Tom Stenzel, United Fresh Produce Association
Tom Stenzel, United Fresh Produce Association

I can’t remember a time when our produce industry was more at the forefront of policy action in Washington, D.C.

In the past two weeks alone, we’ve seen the Senate pass comprehensive immigration reform while the House Judiciary Committee addressed an agricultural guest worker program.

The full House of Representatives debated, and unfortunately voted down, a five-year farm bill.

The U.S. Department of Agriculture published new regulations to improve snack foods in schools, paving the way for a huge increase in fresh produce snacks for kids.

A federal court ruled that the Food and Drug Administration must get on with publishing and finalizing its new food safety regulations.

I don’t know any other industry with that kind of agenda in Washington right now.

But with all the fanfare and debate, there are big warning signs ahead that require you to get involved.

The House seems to be on a different wavelength on immigration reform, one day acknowledging the need for a secure labor force for agriculture, and the next day turning a deaf ear to our concerns.

The FDA seems to be working hard to engage with stakeholders in reviewing its proposed regulations issued thus far, but we’re still waiting for the critical foreign supplier verification rule that is an underpinning of other rules.

USDA has done a great job with the new school snack rules, but processed food companies and some few school districts who don’t want change are teaming up to push back, claiming kids won’t eat fresh produce (which we know is wrong!).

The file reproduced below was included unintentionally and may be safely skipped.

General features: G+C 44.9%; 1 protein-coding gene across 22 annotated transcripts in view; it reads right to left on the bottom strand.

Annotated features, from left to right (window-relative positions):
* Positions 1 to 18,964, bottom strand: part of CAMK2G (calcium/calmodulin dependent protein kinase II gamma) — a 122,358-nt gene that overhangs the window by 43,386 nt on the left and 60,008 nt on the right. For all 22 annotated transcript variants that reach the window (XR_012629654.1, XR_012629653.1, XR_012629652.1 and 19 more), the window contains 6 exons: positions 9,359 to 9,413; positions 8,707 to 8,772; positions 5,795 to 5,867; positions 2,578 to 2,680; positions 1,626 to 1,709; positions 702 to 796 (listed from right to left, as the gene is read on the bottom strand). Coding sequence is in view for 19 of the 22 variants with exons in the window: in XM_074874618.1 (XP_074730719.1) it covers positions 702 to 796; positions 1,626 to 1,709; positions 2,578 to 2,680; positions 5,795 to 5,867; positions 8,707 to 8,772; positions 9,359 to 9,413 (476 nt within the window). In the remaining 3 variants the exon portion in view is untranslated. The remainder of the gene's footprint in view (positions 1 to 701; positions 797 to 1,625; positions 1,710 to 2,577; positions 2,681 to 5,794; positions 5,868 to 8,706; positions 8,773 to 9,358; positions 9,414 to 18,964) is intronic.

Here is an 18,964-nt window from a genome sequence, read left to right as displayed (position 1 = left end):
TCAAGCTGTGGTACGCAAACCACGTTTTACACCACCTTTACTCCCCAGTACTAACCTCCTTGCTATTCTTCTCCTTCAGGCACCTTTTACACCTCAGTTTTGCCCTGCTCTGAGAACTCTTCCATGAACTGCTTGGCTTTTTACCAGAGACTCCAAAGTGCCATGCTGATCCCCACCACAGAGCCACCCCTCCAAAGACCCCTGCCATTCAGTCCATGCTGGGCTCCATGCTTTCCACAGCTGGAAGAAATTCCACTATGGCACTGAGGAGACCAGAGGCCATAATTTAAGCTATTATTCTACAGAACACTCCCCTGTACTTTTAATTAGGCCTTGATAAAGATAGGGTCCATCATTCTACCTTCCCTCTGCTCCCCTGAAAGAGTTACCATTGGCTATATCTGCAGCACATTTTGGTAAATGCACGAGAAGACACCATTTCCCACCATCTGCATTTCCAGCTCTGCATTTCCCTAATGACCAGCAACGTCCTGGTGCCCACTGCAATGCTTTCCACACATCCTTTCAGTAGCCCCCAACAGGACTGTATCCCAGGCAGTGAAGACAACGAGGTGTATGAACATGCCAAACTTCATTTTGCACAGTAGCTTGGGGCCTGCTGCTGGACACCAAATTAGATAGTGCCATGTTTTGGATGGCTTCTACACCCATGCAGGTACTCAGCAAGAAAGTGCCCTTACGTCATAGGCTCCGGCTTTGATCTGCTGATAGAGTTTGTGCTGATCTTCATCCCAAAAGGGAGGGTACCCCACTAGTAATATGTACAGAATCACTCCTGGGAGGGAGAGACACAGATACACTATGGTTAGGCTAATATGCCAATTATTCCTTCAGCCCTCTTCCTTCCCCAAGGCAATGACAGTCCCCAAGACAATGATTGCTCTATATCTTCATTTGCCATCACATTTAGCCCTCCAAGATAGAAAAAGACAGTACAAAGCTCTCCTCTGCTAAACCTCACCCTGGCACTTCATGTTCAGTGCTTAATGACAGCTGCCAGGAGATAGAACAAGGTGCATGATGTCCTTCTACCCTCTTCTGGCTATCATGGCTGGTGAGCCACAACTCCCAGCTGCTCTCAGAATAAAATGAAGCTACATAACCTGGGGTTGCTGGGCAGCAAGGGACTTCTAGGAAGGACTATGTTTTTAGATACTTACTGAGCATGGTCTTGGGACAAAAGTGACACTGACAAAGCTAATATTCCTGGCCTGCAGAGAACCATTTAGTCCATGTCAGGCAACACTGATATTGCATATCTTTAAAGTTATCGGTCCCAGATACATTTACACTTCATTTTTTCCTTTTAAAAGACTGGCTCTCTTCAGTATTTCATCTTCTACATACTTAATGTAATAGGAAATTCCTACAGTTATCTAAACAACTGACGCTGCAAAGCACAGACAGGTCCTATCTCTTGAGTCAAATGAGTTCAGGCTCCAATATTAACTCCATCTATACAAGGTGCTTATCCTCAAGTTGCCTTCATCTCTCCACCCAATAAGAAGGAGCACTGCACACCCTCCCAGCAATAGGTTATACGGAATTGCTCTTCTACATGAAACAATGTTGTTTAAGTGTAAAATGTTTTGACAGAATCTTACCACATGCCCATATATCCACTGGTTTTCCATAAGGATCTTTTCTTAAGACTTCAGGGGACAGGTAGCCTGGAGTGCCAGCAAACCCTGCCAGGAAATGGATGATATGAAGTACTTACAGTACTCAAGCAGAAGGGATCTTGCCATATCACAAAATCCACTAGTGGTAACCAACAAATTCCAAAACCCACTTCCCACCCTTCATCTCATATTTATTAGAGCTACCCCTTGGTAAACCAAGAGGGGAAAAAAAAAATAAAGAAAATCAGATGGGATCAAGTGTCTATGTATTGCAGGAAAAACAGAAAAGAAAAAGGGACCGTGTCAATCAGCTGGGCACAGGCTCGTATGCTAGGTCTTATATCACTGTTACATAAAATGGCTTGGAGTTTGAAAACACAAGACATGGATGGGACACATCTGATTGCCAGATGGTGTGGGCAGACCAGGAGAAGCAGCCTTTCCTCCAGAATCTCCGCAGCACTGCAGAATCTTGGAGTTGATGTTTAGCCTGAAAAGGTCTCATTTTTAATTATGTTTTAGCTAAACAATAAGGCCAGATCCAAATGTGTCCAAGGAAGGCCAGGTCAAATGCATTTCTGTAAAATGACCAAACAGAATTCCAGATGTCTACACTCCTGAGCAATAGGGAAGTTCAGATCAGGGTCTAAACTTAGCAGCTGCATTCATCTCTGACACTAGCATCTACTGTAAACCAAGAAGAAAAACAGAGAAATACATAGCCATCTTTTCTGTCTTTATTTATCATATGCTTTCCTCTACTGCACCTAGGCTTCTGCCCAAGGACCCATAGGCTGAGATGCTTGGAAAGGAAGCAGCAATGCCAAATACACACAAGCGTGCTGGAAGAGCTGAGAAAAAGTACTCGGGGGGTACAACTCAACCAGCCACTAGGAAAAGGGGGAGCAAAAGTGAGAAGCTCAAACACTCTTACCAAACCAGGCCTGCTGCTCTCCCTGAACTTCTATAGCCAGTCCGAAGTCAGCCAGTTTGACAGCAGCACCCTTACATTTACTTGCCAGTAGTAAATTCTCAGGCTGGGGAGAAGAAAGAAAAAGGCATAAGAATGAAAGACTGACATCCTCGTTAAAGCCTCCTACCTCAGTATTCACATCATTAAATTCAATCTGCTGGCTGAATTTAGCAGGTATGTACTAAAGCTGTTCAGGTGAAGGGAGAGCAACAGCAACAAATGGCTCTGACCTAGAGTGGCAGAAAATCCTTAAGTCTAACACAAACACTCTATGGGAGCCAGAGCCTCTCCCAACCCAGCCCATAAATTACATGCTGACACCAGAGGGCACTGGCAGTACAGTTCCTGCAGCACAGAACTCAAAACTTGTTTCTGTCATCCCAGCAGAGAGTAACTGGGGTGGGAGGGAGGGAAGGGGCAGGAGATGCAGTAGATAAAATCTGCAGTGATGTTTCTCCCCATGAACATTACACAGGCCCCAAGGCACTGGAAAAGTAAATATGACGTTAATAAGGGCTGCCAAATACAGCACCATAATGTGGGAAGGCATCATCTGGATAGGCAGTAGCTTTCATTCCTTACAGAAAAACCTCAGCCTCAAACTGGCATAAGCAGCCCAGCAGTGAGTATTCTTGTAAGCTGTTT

And maybe worst of all, the collapse of the farm bill in the House showed just how far we still have to go to convince legislators to compromise and achieve reasonable goals, rather than play to political talking points and fail to accomplish anything.

That’s where you come in.

There’s an old saying that “the people get the government they deserve.” Maybe that’s a bit unfair, but the truth is that every one of us can influence these issues. We need to let our national legislators know that they can’t keep ducking the tough choices, whether on immigration, food safety or the farm bill.

Inaction is making a choice, and with the challenges we face, inaction is simply another word for failure.

We need to get involved too at the state and local level, with city councils and school boards that may be wrestling with these new school lunch rules.

How many of you are parents who can help local school officials wean themselves off the junk food cycle and take a fresh look at the vast array of new fresh produce snacks that kids do want to eat today?

Our salad bar campaign has shown the way forward for schools — give kids a choice of a wide variety of fresh produce items and they will choose wisely.

Let’s challenge all the naysayers who say kids won’t eat produce to join us watching first- and second-graders devour fresh fruits and veggies from their school salad bar.

These individual efforts are critical, but we also have to connect with one another across our industry to deliver these messages. Politicians count numbers, and when they see hundreds of produce growers, wholesalers and retailers and allied organizations marching on Capitol Hill, they get the point visually.

That’s why it’s so important that we connect as an industry at this year’s Washington Public Policy Conference — in full force of numbers — to carry a stronger message than any one of us can deliver alone.

That’s the formidable power of a connected industry.

We are truly on the cusp of major changes for our business — immigration reform to secure our future labor supply, new school standards to increase consumption of produce, food safety regulations that protect public health without needless burdens on business, and a solid five-year farm bill that helps us invest in the future of fresh fruits and vegetables.

If we don’t raise our voices now in support of those goals, who will?

Tom Stenzel is president and chief executive officer of the Washington, D.C.-based United Fresh Produce Association.

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